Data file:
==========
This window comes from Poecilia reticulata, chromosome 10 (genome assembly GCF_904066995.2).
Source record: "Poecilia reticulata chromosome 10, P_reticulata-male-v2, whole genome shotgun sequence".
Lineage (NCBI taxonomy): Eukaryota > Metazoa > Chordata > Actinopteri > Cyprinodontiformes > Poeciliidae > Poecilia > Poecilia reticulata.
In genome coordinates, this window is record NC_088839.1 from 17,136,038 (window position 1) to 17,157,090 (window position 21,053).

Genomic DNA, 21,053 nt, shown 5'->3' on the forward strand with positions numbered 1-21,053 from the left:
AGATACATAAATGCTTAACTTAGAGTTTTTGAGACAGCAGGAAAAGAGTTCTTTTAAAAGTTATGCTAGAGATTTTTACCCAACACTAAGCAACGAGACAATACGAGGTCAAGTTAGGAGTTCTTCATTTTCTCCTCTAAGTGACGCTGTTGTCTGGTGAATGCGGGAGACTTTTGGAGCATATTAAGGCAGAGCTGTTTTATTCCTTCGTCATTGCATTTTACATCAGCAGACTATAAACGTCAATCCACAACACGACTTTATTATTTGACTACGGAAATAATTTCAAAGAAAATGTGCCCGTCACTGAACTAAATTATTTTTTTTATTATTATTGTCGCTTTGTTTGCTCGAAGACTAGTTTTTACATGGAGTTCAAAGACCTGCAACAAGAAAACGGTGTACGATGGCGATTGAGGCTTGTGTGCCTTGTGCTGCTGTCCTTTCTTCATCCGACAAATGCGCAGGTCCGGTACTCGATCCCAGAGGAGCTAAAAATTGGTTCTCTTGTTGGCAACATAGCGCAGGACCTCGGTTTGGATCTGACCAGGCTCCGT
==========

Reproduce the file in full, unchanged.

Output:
This window comes from Poecilia reticulata, chromosome 10 (genome assembly GCF_904066995.2).
Source record: "Poecilia reticulata chromosome 10, P_reticulata-male-v2, whole genome shotgun sequence".
Lineage (NCBI taxonomy): Eukaryota > Metazoa > Chordata > Actinopteri > Cyprinodontiformes > Poeciliidae > Poecilia > Poecilia reticulata.
In genome coordinates, this window is record NC_088839.1 from 17,136,038 (window position 1) to 17,157,090 (window position 21,053).

Genomic DNA, 21,053 nt, shown 5'->3' on the forward strand with positions numbered 1-21,053 from the left:
AGATACATAAATGCTTAACTTAGAGTTTTTGAGACAGCAGGAAAAGAGTTCTTTTAAAAGTTATGCTAGAGATTTTTACCCAACACTAAGCAACGAGACAATACGAGGTCAAGTTAGGAGTTCTTCATTTTCTCCTCTAAGTGACGCTGTTGTCTGGTGAATGCGGGAGACTTTTGGAGCATATTAAGGCAGAGCTGTTTTATTCCTTCGTCATTGCATTTTACATCAGCAGACTATAAACGTCAATCCACAACACGACTTTATTATTTGACTACGGAAATAATTTCAAAGAAAATGTGCCCGTCACTGAACTAAATTATTTTTTTTATTATTATTGTCGCTTTGTTTGCTCGAAGACTAGTTTTTACATGGAGTTCAAAGACCTGCAACAAGAAAACGGTGTACGATGGCGATTGAGGCTTGTGTGCCTTGTGCTGCTGTCCTTTCTTCATCCGACAAATGCGCAGGTCCGGTACTCGATCCCAGAGGAGCTAAAAATTGGTTCTCTTGTTGGCAACATAGCGCAGGACCTCGGTTTGGATCTGACCAGGCTCCGT